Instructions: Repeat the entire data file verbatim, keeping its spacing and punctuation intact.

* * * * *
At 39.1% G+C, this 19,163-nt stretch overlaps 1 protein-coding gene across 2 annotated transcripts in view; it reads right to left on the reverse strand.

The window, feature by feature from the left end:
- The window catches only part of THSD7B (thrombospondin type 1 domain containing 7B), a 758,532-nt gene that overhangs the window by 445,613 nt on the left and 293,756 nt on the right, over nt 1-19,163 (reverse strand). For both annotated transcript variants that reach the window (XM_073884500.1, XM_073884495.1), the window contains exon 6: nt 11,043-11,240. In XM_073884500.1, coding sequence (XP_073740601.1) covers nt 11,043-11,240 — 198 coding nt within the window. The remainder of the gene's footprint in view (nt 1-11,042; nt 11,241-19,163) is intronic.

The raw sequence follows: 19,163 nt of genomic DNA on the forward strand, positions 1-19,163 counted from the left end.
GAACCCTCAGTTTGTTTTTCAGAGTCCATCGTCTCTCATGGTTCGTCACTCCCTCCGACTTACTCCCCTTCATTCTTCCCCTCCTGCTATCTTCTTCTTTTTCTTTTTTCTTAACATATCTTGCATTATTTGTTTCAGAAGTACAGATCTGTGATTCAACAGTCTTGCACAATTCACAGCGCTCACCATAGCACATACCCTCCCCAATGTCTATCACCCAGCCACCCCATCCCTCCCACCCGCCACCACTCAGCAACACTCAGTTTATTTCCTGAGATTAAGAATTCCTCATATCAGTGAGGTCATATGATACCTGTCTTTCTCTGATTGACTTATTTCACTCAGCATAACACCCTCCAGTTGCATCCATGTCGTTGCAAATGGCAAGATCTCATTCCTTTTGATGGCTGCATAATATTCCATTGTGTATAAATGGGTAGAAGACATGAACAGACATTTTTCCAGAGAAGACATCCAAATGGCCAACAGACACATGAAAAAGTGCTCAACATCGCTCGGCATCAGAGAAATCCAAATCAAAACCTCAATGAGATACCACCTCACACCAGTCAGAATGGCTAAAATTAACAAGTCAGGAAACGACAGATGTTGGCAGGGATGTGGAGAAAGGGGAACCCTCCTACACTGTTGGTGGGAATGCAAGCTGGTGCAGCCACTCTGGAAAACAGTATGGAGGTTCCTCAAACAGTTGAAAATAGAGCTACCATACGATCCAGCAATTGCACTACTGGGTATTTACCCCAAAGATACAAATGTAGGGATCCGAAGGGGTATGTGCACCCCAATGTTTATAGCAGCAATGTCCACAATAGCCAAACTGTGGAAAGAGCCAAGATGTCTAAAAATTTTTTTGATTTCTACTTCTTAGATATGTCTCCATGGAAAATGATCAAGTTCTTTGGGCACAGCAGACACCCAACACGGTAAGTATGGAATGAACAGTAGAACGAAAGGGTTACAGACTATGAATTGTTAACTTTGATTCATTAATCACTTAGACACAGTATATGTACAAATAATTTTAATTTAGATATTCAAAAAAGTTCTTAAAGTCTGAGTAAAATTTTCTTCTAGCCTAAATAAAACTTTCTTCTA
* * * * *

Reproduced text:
At 39.1% G+C, this 19,163-nt stretch overlaps 1 protein-coding gene across 2 annotated transcripts in view; it reads right to left on the reverse strand.

The window, feature by feature from the left end:
- The window catches only part of THSD7B (thrombospondin type 1 domain containing 7B), a 758,532-nt gene that overhangs the window by 445,613 nt on the left and 293,756 nt on the right, over nt 1-19,163 (reverse strand). For both annotated transcript variants that reach the window (XM_073884500.1, XM_073884495.1), the window contains exon 6: nt 11,043-11,240. In XM_073884500.1, coding sequence (XP_073740601.1) covers nt 11,043-11,240 — 198 coding nt within the window. The remainder of the gene's footprint in view (nt 1-11,042; nt 11,241-19,163) is intronic.

The raw sequence follows: 19,163 nt of genomic DNA on the forward strand, positions 1-19,163 counted from the left end.
GAACCCTCAGTTTGTTTTTCAGAGTCCATCGTCTCTCATGGTTCGTCACTCCCTCCGACTTACTCCCCTTCATTCTTCCCCTCCTGCTATCTTCTTCTTTTTCTTTTTTCTTAACATATCTTGCATTATTTGTTTCAGAAGTACAGATCTGTGATTCAACAGTCTTGCACAATTCACAGCGCTCACCATAGCACATACCCTCCCCAATGTCTATCACCCAGCCACCCCATCCCTCCCACCCGCCACCACTCAGCAACACTCAGTTTATTTCCTGAGATTAAGAATTCCTCATATCAGTGAGGTCATATGATACCTGTCTTTCTCTGATTGACTTATTTCACTCAGCATAACACCCTCCAGTTGCATCCATGTCGTTGCAAATGGCAAGATCTCATTCCTTTTGATGGCTGCATAATATTCCATTGTGTATAAATGGGTAGAAGACATGAACAGACATTTTTCCAGAGAAGACATCCAAATGGCCAACAGACACATGAAAAAGTGCTCAACATCGCTCGGCATCAGAGAAATCCAAATCAAAACCTCAATGAGATACCACCTCACACCAGTCAGAATGGCTAAAATTAACAAGTCAGGAAACGACAGATGTTGGCAGGGATGTGGAGAAAGGGGAACCCTCCTACACTGTTGGTGGGAATGCAAGCTGGTGCAGCCACTCTGGAAAACAGTATGGAGGTTCCTCAAACAGTTGAAAATAGAGCTACCATACGATCCAGCAATTGCACTACTGGGTATTTACCCCAAAGATACAAATGTAGGGATCCGAAGGGGTATGTGCACCCCAATGTTTATAGCAGCAATGTCCACAATAGCCAAACTGTGGAAAGAGCCAAGATGTCTAAAAATTTTTTTGATTTCTACTTCTTAGATATGTCTCCATGGAAAATGATCAAGTTCTTTGGGCACAGCAGACACCCAACACGGTAAGTATGGAATGAACAGTAGAACGAAAGGGTTACAGACTATGAATTGTTAACTTTGATTCATTAATCACTTAGACACAGTATATGTACAAATAATTTTAATTTAGATATTCAAAAAAGTTCTTAAAGTCTGAGTAAAATTTTCTTCTAGCCTAAATAAAACTTTCTTCTA